LONDON (Reuters) - British Airways apologised on Friday after the credit card details of hundreds of thousands of its customers were stolen over a two-week period in the most serious attack on its website and app.
The airline discovered on Wednesday that bookings made between Aug. 21 and Sept. 5 had been infiltrated in a “very sophisticated, malicious criminal” attack, BA Chairman and Chief Executive Alex Cruz said. It immediately contacted customers when the extent of the breach became clear.
Around 380,000 card payments were compromised, the airline said, with hackers obtaining names, street and email addresses, credit card numbers, expiry dates and security codes - sufficient information to steal from accounts.
The attack came 15 months after the carrier suffered a massive computer system failure at London’s Heathrow airport, which stranded 75,000 customers over a holiday weekend.
Shares in BA's parent, International Airlines Group ICAG.L, were down 2 percent in afternoon trading on Friday.
Cruz said the carrier was “deeply sorry” for the disruption caused by the attack which was unprecedented in the more than 20 years that BA had operated online.
He said the attackers had not broken the airline’s encryption but did not explain exactly how they had obtained the customer information.
“There were other methods, very sophisticated efforts, by criminals in obtaining the data,” he told BBC radio.
IT security company Avast said that based on the limited information available the attackers had probably targeted a gateway between the airline and a payment processor because no travel details had been stolen.
“Quite often, when it’s just a hack of a database somewhere it is hard to identify when something has been compromised,” Avast’s consumer security expert Pete Turner said.
“This feels much more like a transaction-type attack, where data is moving about within the system.”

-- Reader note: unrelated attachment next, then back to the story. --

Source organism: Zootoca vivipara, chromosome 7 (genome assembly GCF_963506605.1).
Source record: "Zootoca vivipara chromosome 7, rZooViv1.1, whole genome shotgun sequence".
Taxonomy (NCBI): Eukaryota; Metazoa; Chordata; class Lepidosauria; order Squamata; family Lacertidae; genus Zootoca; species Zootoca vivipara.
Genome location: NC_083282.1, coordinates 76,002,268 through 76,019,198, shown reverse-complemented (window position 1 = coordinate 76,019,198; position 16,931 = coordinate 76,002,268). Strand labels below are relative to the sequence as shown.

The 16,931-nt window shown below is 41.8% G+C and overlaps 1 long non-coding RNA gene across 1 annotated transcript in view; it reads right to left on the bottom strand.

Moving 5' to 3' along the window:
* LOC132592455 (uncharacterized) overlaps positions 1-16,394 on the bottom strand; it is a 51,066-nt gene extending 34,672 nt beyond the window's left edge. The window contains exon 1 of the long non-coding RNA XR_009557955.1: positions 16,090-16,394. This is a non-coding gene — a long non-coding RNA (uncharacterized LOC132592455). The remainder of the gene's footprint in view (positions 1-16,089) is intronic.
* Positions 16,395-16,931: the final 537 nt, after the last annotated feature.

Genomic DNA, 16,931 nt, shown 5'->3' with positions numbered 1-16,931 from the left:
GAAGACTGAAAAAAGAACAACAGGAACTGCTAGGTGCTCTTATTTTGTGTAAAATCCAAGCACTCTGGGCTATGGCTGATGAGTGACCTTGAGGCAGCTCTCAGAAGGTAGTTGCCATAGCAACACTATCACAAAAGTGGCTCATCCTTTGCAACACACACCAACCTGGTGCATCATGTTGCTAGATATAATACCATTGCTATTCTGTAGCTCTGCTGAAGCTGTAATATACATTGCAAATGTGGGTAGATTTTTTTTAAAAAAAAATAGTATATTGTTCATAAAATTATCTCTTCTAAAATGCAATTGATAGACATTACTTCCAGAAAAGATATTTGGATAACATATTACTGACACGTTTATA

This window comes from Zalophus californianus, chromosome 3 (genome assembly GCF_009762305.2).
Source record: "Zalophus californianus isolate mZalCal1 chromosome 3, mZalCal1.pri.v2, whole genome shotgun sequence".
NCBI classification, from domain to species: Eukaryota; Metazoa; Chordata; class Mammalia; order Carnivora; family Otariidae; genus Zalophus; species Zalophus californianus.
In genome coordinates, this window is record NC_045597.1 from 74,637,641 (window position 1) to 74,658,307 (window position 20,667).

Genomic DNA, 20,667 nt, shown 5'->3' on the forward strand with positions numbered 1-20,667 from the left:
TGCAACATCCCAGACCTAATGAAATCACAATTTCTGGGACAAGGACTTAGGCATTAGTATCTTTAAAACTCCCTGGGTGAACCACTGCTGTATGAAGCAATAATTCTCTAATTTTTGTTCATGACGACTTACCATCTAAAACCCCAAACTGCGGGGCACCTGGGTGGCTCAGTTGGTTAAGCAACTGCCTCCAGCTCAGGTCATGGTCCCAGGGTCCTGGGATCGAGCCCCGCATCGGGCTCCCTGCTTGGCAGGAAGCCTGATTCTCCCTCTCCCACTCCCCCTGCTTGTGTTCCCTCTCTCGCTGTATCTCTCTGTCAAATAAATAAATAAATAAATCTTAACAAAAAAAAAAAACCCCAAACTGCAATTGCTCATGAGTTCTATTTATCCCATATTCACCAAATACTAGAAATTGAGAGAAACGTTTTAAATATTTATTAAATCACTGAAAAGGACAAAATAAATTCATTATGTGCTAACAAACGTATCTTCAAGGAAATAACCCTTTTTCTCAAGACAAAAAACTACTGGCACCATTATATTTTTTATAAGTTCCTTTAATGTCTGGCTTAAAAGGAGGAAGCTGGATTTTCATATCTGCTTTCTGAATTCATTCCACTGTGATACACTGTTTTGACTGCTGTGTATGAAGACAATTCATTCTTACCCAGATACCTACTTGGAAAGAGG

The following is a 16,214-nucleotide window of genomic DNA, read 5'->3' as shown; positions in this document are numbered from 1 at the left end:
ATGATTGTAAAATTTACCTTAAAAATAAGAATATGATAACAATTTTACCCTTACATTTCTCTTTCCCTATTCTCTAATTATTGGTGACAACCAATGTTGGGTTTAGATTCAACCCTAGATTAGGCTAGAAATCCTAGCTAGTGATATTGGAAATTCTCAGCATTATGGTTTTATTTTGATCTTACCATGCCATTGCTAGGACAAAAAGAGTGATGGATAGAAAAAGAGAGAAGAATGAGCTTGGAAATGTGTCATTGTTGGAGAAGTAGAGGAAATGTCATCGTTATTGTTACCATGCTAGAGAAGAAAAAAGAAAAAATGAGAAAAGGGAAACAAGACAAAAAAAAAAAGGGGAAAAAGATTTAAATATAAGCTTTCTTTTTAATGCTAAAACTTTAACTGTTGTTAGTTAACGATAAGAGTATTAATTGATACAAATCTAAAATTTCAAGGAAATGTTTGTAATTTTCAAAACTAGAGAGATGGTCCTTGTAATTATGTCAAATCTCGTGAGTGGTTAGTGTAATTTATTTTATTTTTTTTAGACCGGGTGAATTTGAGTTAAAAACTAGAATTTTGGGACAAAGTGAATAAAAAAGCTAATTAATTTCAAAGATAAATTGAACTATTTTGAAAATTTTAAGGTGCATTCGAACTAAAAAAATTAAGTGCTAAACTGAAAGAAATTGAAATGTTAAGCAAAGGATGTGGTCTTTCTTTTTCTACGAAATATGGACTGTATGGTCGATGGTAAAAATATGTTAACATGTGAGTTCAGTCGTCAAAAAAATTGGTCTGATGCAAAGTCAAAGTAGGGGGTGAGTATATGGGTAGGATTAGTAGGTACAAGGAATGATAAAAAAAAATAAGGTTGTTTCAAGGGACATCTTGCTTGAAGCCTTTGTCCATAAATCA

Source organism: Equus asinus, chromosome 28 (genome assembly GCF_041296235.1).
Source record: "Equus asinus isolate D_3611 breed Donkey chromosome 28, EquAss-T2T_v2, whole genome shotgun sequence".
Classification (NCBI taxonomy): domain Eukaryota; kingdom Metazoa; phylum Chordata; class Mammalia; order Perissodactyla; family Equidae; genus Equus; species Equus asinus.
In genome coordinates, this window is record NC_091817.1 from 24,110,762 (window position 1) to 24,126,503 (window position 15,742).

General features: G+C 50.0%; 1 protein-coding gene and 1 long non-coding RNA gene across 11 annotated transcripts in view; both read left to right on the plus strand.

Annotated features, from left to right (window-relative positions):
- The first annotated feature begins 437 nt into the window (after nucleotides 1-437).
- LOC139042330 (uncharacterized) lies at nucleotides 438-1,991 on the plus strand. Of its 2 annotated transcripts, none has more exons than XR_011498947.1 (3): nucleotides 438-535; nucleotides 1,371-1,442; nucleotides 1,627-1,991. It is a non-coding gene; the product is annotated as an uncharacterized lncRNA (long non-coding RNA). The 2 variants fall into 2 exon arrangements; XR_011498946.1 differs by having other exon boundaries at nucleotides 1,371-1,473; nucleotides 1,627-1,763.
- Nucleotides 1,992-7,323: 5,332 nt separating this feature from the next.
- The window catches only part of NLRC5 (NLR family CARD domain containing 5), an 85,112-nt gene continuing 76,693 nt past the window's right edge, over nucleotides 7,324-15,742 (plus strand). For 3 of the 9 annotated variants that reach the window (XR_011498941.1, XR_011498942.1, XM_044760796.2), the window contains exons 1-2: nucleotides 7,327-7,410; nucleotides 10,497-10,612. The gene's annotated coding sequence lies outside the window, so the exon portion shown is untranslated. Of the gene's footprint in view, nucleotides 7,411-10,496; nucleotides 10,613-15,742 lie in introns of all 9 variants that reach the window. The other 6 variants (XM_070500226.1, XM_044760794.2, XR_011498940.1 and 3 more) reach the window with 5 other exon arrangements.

Britain’s government said authorities including the National Cyber Security Centre and the National Crime Agency, part of the country’s police, were piecing together what happened.
“Specialist officers from the NCA’s National Cyber Crime Unit are managing the ongoing investigation and are on site working with BA to gain a better understanding of the incident,” the NCA said.
The country’s Information Commissioner’s Office said it had been alerted by BA and it was making enquiries. Under new GDPR data regulations companies must inform regulators of a cyber attack within 72 hours.
BA advised customers to contact their bank or credit card provider and follow their recommended advice. It also took out ads in national newspapers on Friday.
Cruz said anyone who lost out financially would be compensated by the airline.
Data security expert Trevor Reschke said that like any website which sees large volumes of card transactions, BA was a ripe target for hackers.
“It is now a race between British Airways and the criminal underground,” said Reschke, head of threat intelligence at Trusted Knight.
“One will be figuring out which cards have been compromised and alerting victims, whilst the other will be trying to abuse them while they are still fresh.”
NatWest, one of Britain’s biggest card issuers, said it was receiving higher-than-usual call volumes because of the breach.
It said in a recorded message that its security systems would likely stop any fraud as a result of the hack but anyone affected should look out for unusual activity on their accounts.
American Express said clients did not need to take any action and the company would alert anyone with unusual activity on their cards.
IAG said the data breach had been resolved and the website was working normally, and that no travel or passport details were stolen.
After the computer system failure in May 2017, BA said it would take steps to ensure such an incident never happened again, but in July it was forced to cancel and delay flights out of the same airport due to problems with a supplier’s IT systems.
Reporting by Paul Sandle and James Davey in London and Sangameswaran S and Rama Venkat Raman in Bengaluru; Editing by Keith Weir and Louise Heavens
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